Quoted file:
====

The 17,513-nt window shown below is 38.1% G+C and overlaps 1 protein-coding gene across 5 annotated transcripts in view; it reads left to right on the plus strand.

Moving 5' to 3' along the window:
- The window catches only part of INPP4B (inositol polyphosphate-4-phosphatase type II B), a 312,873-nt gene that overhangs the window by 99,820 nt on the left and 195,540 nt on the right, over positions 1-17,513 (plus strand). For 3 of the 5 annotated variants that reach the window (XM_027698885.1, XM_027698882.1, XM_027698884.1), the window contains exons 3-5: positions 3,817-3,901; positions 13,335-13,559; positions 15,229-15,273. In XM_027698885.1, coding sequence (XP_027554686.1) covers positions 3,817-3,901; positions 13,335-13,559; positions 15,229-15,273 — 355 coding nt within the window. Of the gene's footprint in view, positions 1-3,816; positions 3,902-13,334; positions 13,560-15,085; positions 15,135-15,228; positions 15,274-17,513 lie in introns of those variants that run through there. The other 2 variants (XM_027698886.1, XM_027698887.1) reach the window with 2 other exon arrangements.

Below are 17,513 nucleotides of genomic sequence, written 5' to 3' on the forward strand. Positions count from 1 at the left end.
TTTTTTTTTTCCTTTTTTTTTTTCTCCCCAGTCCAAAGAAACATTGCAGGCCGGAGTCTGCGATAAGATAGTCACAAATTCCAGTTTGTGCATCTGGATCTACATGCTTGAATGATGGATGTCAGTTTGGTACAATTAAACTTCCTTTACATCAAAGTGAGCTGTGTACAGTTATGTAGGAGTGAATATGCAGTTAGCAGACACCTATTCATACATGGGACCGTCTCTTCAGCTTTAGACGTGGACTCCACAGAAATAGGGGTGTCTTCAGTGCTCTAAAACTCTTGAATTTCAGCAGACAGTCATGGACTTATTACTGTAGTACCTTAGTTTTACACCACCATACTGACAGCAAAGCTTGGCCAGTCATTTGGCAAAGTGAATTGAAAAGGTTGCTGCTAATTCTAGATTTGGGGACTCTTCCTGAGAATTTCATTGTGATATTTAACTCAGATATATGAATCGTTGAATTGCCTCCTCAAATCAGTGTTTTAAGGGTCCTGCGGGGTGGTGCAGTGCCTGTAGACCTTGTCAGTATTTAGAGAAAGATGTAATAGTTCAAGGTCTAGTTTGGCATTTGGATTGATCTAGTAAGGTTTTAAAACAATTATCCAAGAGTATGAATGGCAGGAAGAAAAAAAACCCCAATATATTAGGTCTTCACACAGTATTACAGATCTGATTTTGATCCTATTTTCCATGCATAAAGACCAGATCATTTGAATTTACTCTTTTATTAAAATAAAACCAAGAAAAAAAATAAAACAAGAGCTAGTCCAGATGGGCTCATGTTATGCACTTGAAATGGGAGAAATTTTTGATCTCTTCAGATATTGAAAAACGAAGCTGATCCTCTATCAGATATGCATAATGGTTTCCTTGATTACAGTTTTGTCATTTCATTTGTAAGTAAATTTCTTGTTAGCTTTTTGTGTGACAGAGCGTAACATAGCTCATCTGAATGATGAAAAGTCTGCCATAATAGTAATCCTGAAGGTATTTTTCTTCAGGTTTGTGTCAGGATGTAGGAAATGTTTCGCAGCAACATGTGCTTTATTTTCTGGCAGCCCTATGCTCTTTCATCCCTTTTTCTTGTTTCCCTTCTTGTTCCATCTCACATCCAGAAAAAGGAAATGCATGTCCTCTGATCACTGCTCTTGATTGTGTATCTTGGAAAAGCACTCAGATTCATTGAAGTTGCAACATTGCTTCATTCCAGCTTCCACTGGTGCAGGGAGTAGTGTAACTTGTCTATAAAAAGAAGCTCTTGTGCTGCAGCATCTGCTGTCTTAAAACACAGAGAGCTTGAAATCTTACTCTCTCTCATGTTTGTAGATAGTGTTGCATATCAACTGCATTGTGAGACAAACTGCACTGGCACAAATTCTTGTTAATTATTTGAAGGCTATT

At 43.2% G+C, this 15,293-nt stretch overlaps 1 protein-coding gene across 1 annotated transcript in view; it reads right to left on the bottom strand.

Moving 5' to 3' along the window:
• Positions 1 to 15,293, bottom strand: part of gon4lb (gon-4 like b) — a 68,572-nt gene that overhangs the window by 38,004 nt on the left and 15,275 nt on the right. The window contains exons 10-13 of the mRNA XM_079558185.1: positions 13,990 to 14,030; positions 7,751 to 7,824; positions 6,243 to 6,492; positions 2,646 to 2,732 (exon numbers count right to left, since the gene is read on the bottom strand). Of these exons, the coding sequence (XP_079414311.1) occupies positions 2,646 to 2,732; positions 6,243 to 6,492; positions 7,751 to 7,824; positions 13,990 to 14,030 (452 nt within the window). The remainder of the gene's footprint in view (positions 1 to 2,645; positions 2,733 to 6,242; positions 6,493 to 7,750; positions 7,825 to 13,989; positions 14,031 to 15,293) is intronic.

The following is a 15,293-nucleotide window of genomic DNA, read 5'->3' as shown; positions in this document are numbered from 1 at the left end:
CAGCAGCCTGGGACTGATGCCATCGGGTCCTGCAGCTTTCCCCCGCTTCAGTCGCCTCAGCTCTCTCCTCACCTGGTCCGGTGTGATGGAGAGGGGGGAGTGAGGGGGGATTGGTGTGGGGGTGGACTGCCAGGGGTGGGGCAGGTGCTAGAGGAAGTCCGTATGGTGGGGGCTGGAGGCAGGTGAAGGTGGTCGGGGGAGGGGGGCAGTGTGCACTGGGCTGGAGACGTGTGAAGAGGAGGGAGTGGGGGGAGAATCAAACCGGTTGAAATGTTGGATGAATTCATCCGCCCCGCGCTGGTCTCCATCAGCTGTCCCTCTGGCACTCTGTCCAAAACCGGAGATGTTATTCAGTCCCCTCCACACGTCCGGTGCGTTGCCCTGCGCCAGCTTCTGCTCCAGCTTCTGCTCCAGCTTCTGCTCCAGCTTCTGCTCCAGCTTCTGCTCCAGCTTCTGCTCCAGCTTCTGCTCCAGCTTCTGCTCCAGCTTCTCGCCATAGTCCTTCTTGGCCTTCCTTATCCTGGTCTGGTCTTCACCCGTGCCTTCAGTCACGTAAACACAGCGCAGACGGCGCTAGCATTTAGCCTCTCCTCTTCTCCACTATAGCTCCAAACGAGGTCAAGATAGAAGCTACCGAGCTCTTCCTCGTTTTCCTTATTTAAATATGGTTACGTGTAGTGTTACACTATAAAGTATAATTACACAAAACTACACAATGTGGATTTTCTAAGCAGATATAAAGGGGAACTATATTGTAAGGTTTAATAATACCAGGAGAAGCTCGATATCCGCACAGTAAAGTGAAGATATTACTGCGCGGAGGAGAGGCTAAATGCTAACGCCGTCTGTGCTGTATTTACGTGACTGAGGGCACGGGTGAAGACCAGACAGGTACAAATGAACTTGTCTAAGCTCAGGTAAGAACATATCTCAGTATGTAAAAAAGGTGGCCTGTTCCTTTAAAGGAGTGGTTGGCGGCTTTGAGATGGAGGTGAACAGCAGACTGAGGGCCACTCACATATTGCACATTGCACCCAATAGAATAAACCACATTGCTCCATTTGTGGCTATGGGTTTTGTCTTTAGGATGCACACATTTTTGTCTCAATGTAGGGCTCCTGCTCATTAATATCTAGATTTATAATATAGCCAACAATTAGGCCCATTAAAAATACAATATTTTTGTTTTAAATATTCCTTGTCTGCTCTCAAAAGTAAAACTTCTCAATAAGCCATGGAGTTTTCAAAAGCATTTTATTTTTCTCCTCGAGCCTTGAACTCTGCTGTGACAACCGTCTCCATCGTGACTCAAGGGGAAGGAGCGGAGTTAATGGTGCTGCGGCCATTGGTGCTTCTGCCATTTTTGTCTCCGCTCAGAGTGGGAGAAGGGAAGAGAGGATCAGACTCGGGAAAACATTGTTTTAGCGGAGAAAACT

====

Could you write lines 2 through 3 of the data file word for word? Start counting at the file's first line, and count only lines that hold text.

Moving 5' to 3' along the window:
- The window catches only part of INPP4B (inositol polyphosphate-4-phosphatase type II B), a 312,873-nt gene that overhangs the window by 99,820 nt on the left and 195,540 nt on the right, over positions 1-17,513 (plus strand). For 3 of the 5 annotated variants that reach the window (XM_027698885.1, XM_027698882.1, XM_027698884.1), the window contains exons 3-5: positions 3,817-3,901; positions 13,335-13,559; positions 15,229-15,273. In XM_027698885.1, coding sequence (XP_027554686.1) covers positions 3,817-3,901; positions 13,335-13,559; positions 15,229-15,273 — 355 coding nt within the window. Of the gene's footprint in view, positions 1-3,816; positions 3,902-13,334; positions 13,560-15,085; positions 15,135-15,228; positions 15,274-17,513 lie in introns of those variants that run through there. The other 2 variants (XM_027698886.1, XM_027698887.1) reach the window with 2 other exon arrangements.